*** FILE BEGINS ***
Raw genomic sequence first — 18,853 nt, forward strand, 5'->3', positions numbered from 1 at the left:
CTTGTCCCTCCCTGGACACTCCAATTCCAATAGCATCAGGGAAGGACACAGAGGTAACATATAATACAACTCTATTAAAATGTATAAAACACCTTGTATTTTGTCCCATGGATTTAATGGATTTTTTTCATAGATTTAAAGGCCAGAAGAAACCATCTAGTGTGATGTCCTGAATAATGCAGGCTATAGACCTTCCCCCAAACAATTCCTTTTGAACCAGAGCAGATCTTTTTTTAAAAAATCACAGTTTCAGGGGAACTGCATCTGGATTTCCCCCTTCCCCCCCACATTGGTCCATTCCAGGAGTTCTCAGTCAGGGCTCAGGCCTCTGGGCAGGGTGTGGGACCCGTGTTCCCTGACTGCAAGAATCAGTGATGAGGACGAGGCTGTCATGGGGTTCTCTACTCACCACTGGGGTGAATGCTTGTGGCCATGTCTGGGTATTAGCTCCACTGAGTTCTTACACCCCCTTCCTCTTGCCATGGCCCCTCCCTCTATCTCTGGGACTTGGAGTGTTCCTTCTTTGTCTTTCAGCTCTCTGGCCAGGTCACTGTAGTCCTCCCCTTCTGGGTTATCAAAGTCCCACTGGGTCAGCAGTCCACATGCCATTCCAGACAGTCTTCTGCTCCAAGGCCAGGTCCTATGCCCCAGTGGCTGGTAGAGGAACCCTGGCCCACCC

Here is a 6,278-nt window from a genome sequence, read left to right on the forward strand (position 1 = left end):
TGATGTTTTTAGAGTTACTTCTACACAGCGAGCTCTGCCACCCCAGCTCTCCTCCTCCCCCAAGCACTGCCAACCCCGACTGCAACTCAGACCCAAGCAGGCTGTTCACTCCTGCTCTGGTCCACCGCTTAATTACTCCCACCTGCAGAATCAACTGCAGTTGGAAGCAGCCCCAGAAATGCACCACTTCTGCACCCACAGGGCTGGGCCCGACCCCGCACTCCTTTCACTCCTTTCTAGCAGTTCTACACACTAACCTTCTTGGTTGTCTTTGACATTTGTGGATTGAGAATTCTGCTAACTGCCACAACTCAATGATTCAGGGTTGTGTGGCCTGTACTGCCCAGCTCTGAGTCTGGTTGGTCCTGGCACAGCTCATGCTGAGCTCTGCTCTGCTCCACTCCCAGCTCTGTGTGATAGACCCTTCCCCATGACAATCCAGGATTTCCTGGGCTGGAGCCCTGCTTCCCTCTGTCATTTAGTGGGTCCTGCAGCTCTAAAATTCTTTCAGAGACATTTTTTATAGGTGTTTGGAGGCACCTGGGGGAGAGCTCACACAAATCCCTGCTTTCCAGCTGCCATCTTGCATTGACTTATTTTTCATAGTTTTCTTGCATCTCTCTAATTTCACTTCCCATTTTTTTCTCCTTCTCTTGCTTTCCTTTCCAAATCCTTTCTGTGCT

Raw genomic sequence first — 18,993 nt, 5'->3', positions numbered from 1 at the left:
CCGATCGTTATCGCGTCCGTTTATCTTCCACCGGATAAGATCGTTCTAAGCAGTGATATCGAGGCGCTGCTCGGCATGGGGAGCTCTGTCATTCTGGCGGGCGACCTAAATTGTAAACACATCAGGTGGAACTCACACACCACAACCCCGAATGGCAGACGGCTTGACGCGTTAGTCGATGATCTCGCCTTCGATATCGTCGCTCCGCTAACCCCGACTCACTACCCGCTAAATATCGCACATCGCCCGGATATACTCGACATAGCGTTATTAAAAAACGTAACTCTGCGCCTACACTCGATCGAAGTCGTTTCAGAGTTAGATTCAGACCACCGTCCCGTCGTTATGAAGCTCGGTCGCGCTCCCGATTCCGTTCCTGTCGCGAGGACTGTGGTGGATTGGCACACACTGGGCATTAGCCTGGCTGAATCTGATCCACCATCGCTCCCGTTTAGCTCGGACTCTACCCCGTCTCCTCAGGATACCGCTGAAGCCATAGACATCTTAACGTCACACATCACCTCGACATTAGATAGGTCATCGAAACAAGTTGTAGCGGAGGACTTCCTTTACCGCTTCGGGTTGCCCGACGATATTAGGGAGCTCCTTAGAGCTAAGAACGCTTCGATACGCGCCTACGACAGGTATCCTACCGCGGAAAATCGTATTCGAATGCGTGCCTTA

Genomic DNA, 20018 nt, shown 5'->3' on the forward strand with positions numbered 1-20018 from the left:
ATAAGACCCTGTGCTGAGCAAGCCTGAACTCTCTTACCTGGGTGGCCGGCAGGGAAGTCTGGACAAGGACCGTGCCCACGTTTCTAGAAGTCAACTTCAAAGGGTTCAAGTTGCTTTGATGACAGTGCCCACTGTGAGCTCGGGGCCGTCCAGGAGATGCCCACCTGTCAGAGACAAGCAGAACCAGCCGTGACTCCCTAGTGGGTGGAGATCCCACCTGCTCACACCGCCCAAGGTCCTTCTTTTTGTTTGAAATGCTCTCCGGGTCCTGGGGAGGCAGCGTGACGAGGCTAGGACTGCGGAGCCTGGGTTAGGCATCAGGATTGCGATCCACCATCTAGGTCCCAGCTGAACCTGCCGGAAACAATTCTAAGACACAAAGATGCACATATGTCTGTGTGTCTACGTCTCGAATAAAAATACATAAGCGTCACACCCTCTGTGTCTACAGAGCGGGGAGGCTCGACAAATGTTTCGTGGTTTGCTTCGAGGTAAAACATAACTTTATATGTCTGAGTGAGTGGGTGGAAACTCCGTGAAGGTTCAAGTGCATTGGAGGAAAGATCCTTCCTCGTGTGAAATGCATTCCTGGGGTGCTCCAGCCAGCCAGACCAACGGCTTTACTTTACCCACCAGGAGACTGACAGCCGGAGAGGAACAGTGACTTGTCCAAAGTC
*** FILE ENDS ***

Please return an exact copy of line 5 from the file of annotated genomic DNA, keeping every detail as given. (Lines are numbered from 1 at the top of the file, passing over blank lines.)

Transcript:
Raw genomic sequence first — 18,993 nt, 5'->3', positions numbered from 1 at the left: